The SpaceX launch scheduled for the pre-dawn hours of today was postponed due to high winds in the Cape Canaveral area, and has been tentatively rescheduled for Thursday, March 16 at 1:35 am. Viewers can watch the launch live on the SpaceX webcast.
Standing down due to high winds; working toward next available launch opportunity.
— SpaceX (@SpaceX) March 14, 2017
This upcoming mission is intended to place the Echo Star XXIII communications satellite into geosynchronous earth orbit.
The FAA granted a license for the launch, which will take place from historic launch pad 39A, on March 1. That license brought with it a requirement that SpaceX carry $63 million in pre-launch liability insurance — five times the amount required for previous flights. The insurance is intended to cover any damage to government property in the event of an accident prior to liftoff.
A Falcon 9 rocket exploded on a nearby Air Force launch pad during pre-flight testing last September, doing extensive damage to the launch facility. Previously, the government required only $13 million in pre-launch insurance coverage. The resupply mission to the International Space Station in February was not required to carry extra insurance.
SpaceX carries separate insurance to protect government property during the actual launch itself, but in the event of an explosion or other mishap, the rocket could damage the launch area or other parts of the space facility. Neither SpaceX nor the FAA have revealed details about why the increased level of insurance is being required for this flight.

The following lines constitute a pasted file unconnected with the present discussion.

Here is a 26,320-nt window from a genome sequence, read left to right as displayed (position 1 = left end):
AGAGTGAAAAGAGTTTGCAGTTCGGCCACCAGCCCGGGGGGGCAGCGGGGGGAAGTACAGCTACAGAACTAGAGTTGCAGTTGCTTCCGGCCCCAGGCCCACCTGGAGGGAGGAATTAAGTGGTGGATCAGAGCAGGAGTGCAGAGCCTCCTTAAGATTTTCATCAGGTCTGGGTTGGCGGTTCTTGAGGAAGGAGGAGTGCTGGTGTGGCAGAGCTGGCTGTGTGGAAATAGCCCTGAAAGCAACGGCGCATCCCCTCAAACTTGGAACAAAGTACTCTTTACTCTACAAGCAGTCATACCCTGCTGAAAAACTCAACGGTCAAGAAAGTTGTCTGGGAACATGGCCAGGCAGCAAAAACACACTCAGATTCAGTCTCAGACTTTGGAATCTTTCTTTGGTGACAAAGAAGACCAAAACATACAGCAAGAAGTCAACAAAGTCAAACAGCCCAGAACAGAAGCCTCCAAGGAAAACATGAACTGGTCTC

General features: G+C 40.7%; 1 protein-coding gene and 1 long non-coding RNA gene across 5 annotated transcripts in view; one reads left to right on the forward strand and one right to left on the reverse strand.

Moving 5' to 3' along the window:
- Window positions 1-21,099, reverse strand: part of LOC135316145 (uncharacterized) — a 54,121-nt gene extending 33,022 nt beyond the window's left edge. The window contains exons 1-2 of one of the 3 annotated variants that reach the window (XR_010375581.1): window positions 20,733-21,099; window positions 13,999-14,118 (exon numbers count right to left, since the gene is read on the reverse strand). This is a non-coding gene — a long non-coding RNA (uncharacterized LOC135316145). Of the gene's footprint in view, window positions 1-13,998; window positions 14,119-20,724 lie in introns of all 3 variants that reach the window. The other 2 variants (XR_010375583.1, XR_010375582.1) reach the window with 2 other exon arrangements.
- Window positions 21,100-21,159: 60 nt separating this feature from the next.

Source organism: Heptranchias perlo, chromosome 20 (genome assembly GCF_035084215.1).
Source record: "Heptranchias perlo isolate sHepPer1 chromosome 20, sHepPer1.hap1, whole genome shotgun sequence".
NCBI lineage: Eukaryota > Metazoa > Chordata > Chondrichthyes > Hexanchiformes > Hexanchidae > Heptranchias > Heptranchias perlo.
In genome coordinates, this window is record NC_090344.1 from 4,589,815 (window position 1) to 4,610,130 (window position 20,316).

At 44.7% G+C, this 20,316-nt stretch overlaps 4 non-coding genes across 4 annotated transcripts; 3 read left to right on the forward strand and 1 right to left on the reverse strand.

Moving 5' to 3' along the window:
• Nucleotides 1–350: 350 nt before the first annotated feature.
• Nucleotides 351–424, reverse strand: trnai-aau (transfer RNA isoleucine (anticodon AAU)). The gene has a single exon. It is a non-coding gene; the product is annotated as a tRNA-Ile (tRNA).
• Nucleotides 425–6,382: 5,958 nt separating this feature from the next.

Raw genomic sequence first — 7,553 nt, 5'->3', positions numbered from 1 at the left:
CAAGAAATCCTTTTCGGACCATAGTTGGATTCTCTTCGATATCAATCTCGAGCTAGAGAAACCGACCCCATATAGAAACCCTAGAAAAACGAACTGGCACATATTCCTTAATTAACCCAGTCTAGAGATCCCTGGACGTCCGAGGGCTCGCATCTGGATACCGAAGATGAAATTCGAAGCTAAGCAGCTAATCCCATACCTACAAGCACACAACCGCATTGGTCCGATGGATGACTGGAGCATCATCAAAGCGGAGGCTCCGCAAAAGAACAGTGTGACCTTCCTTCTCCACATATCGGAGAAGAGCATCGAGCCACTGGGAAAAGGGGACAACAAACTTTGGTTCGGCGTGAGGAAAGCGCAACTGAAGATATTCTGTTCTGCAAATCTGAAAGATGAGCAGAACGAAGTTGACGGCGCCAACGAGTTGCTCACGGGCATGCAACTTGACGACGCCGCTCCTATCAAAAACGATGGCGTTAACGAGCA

Update March 14 at 3:00 pm EST
Later this month, SpaceX will attempt the first re-use of a Falcon 9 rocket when it attempts to launch an 11,700 pound SES 10 telecommunications satellite built by Airbus. The first stage of that rocket flew previously on April 8, 2016 when it launched a Dragon capsule on a mission to resupply the International Space Station. It was the first rocket to be successfully recovered at sea.
It has been fully refurbished and has been declared ready to be used again. The re-use of the rocket is with the full knowledge and cooperation of SES, the Luxembourg based owner of the satellite.
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